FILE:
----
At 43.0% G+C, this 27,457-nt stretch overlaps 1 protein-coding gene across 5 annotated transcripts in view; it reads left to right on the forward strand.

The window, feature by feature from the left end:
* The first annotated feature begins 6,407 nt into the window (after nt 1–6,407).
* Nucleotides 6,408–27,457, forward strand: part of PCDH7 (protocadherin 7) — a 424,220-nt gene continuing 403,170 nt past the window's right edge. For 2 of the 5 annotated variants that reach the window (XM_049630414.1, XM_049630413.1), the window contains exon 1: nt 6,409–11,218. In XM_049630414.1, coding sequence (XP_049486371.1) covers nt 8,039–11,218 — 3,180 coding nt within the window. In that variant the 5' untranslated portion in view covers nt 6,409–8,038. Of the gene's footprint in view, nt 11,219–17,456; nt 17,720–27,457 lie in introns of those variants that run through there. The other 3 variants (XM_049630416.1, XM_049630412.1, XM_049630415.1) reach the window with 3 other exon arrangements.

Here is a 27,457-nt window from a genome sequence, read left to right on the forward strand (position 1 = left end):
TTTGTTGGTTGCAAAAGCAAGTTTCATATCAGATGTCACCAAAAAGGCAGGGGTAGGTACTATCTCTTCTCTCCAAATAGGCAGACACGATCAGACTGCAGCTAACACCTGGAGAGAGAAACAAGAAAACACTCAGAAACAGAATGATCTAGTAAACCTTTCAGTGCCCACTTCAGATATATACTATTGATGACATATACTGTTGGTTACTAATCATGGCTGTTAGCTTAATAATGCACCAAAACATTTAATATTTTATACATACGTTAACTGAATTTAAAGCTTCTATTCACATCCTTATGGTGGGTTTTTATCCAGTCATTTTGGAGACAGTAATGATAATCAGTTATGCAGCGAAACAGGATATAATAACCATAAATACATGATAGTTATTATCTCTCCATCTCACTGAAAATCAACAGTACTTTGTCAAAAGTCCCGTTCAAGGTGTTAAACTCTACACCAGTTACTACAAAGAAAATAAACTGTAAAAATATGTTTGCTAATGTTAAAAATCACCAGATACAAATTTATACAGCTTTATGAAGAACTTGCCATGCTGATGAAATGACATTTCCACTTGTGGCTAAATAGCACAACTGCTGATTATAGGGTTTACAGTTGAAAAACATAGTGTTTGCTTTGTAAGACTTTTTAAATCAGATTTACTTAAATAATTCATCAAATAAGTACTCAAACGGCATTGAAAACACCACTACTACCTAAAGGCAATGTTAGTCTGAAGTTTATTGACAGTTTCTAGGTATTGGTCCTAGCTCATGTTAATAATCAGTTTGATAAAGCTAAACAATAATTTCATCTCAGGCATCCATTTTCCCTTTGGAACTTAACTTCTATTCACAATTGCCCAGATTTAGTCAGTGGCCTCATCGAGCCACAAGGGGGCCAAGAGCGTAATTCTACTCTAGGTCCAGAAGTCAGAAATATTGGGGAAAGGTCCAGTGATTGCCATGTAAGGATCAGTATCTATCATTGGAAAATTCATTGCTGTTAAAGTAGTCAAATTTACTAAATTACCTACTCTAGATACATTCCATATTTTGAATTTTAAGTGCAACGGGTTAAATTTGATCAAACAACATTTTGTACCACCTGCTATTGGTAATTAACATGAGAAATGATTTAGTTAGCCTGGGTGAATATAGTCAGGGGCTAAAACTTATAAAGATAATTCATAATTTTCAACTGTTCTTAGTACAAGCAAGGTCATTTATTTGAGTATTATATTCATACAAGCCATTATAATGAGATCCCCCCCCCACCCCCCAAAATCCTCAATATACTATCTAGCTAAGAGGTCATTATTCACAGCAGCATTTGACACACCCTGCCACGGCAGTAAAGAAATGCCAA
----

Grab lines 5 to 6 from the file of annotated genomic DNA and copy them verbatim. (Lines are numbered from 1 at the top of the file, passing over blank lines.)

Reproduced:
Here is a 27,457-nt window from a genome sequence, read left to right on the forward strand (position 1 = left end):
TTTGTTGGTTGCAAAAGCAAGTTTCATATCAGATGTCACCAAAAAGGCAGGGGTAGGTACTATCTCTTCTCTCCAAATAGGCAGACACGATCAGACTGCAGCTAACACCTGGAGAGAGAAACAAGAAAACACTCAGAAACAGAATGATCTAGTAAACCTTTCAGTGCCCACTTCAGATATATACTATTGATGACATATACTGTTGGTTACTAATCATGGCTGTTAGCTTAATAATGCACCAAAACATTTAATATTTTATACATACGTTAACTGAATTTAAAGCTTCTATTCACATCCTTATGGTGGGTTTTTATCCAGTCATTTTGGAGACAGTAATGATAATCAGTTATGCAGCGAAACAGGATATAATAACCATAAATACATGATAGTTATTATCTCTCCATCTCACTGAAAATCAACAGTACTTTGTCAAAAGTCCCGTTCAAGGTGTTAAACTCTACACCAGTTACTACAAAGAAAATAAACTGTAAAAATATGTTTGCTAATGTTAAAAATCACCAGATACAAATTTATACAGCTTTATGAAGAACTTGCCATGCTGATGAAATGACATTTCCACTTGTGGCTAAATAGCACAACTGCTGATTATAGGGTTTACAGTTGAAAAACATAGTGTTTGCTTTGTAAGACTTTTTAAATCAGATTTACTTAAATAATTCATCAAATAAGTACTCAAACGGCATTGAAAACACCACTACTACCTAAAGGCAATGTTAGTCTGAAGTTTATTGACAGTTTCTAGGTATTGGTCCTAGCTCATGTTAATAATCAGTTTGATAAAGCTAAACAATAATTTCATCTCAGGCATCCATTTTCCCTTTGGAACTTAACTTCTATTCACAATTGCCCAGATTTAGTCAGTGGCCTCATCGAGCCACAAGGGGGCCAAGAGCGTAATTCTACTCTAGGTCCAGAAGTCAGAAATATTGGGGAAAGGTCCAGTGATTGCCATGTAAGGATCAGTATCTATCATTGGAAAATTCATTGCTGTTAAAGTAGTCAAATTTACTAAATTACCTACTCTAGATACATTCCATATTTTGAATTTTAAGTGCAACGGGTTAAATTTGATCAAACAACATTTTGTACCACCTGCTATTGGTAATTAACATGAGAAATGATTTAGTTAGCCTGGGTGAATATAGTCAGGGGCTAAAACTTATAAAGATAATTCATAATTTTCAACTGTTCTTAGTACAAGCAAGGTCATTTATTTGAGTATTATATTCATACAAGCCATTATAATGAGATCCCCCCCCCACCCCCCAAAATCCTCAATATACTATCTAGCTAAGAGGTCATTATTCACAGCAGCATTTGACACACCCTGCCACGGCAGTAAAGAAATGCCAA